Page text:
MEMS & Sensors Can Bring a New mHealth World

DN Staff

March 11, 2015

4 Min Read
MEMS & Sensors Can Bring a New mHealth World

Last year I spoke at a conference focused entirely on the topic of mobile health -- aptly named “mHealth Summit” -- where I met dozens of companies dedicated to the practice of medicine and public health through mobile devices. But let’s be clear: We are not talking about some whiz-bang new technology that still needs to be invented. We have the technology now to enable doctors to diagnose disease from across the globe, delivering the results to your smartphone. That technology is MEMS and sensors, and we are just glimpsing what it can uncover through the increase in quantified-self data from wearables and health monitoring devices.

MEMS/sensors device manufacturers see the obvious opportunity. According to Marcellino Gemelli, head of business development for Bosch Sensortec (BST), the key is in expanding from the automotive domain to other markets. BST is eager to bring MEMS/sensors first developed for automotive safety applications to mobile health, or mHealth -- with product modifications, of course. As one of the largest providers of MEMS/sensors to consumer applications such as mobile phones -- which are quickly becoming the conduit between patients and the healthcare community -- BST, it seems, is on its way to achieving that goal.

CareSpan sees an even larger opportunity: every patient on the planet. CEO Mark Winter defines CareSpan as “the first cloud-based platform for real healthcare (enabling diagnosis and prescription) that operates entirely inside a Web browser with no software or special video hardware to install.”

This allows CareSpan to scale up at a tremendous cost advantage for providers, by using the standard personal computers, tablets, and smartphones of patients as medical care terminals, says Winter. “Doctors and patients can truly be anywhere and still fulfill the standards of an in-person exam,” he said. With billions of people using mobile devices on a daily basis, and those devices potentially fitted with built-in personal health sensors, imaging systems, and apps, CareSpan and other technology enablers have a built-in audience for mHealth applications.

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CareSpan works off Continua Alliance standards, Apple HealthKit, and other emerging mHealth standards, making data “coherent and relevant to individualized patient care,” according to Winter.

But the biggest challenge is the data. Winter calls it the “dark side,” asking, “How will physicians and other healthcare providers manage the avalanche of personal health data coming at them from their patients? Even more important, how do these providers integrate this data in a meaningful way into the day-to-day care process, whether it is an in-person visit or a telemedicine exam?”

Nodding his head in virtual agreement, Gemelli states that BST’s biggest challenge is “the quality of the collected data.” He points out that consumer heart-rate monitors cannot easily compensate for the patient’s motion. Having spoken with numerous companies on the device manufacturer/sensor fusion algorithm side of the house, I know that companies are working to resolve this issue -- and believe a solution is not far away.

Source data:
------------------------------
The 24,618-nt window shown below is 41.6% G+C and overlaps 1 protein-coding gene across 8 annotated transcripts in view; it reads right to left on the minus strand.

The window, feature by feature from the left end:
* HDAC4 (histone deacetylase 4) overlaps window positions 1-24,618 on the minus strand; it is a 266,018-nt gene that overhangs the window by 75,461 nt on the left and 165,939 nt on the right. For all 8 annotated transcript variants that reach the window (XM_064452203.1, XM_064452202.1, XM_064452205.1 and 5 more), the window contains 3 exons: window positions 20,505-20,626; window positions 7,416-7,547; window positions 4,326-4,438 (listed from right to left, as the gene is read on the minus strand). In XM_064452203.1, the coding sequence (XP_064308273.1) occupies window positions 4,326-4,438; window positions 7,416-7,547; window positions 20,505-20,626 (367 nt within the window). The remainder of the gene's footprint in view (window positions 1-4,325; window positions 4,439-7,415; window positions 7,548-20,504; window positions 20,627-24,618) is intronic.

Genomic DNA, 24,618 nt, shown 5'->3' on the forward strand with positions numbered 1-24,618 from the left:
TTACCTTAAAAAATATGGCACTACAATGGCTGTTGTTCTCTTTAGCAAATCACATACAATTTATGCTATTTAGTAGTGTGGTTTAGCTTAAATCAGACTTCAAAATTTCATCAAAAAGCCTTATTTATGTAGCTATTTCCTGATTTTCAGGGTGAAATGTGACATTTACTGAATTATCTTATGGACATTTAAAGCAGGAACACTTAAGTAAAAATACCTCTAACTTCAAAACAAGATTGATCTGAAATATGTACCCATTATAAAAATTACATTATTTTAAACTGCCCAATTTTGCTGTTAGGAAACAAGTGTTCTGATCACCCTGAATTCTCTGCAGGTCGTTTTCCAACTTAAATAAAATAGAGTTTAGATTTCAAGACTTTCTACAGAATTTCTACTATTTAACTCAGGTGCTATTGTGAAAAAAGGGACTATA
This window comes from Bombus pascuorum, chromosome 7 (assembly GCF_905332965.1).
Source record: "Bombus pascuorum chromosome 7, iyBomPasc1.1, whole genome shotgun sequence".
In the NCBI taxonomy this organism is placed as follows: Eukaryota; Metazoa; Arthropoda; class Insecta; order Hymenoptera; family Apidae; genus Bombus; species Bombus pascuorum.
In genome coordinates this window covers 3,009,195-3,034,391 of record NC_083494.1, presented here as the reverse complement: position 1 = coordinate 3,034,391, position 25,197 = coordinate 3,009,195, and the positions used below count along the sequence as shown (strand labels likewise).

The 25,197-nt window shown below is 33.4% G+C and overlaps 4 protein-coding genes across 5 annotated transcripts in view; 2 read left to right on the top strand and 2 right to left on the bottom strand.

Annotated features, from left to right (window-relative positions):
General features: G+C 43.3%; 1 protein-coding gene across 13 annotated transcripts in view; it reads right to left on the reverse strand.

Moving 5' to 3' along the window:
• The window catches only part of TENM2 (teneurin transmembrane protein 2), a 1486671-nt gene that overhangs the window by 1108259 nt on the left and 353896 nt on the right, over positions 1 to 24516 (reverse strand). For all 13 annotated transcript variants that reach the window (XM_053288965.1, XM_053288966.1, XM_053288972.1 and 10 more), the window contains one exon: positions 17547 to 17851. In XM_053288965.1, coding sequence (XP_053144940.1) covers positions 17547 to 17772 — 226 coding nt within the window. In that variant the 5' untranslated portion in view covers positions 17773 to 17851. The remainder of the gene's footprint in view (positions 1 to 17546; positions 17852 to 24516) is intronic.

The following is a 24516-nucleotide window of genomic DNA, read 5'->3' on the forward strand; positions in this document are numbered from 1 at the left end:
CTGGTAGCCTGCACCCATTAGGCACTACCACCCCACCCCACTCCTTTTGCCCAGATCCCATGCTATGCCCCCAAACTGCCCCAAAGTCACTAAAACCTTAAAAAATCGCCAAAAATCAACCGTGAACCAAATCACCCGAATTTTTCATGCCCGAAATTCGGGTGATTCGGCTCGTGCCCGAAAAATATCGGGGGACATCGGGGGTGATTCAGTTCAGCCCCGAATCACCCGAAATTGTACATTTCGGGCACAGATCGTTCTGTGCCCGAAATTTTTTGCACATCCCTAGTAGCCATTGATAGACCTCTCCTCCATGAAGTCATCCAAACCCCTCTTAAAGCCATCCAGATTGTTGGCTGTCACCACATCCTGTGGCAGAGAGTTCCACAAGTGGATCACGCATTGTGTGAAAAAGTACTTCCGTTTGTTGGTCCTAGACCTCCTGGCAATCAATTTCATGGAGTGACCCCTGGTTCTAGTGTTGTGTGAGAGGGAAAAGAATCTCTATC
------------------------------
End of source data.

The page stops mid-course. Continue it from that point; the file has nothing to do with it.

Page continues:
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One of the brightest minds in mHealth is the keynote at MEMS Industry Group’s MEMS Executive Congress Europe 2015: Claus Nielsen, business development manager, health & care technologies, at DELTA in Copenhagen, Denmark.

Nielsen likes to talk about mHealth’s next “supermodel” and the manner in which Nordic countries are leading the way for the rest of the world. Why are they superior? Because “the Nordics have taken a bold strategic decision to change that for the future, and have adopted Continua guidelines nationwide to be able to securely and legally collect health data from patients’ devices,” he says.

They are taking the first stab at knocking down the silos that we’ve created in much of the US (and the rest of the world) by developing separate mHealth systems such as Apple’s HealthKit, Microsoft’s HealthVault, and Google Fit.

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Nielsen advocates for “the adoption of interoperable standards that can affect real change and save lives,” including that of Nielsen’s son, who has Type 1 diabetes.

But we aren’t there yet, and mHealth has still not delivered fully on its promise. I welcome a world where patients are empowered to creatively destruct today’s healthcare system by using the MEMS and sensors in their smartphones/glasses/watches/T-shirts to fundamentally change the patient-healthcare provider paradigm. I cannot wait for the time when “the doctor will see you now” doesn’t mean an hour-long wait in an uncomfortable uniform gown followed by a five-minute talk with your doctor that often leaves you with more questions.

Clearly we have some work to do, but we’ve got the technology, and now it’s time to knock down some walls, create the necessary standards for interoperability, and build a new mHealth world.

Karen Lightman is executive director of MEMS Industry Group (MIG), the trade association comprising more than 160 companies advancing MEMS and sensors across global markets. Click here for more information.

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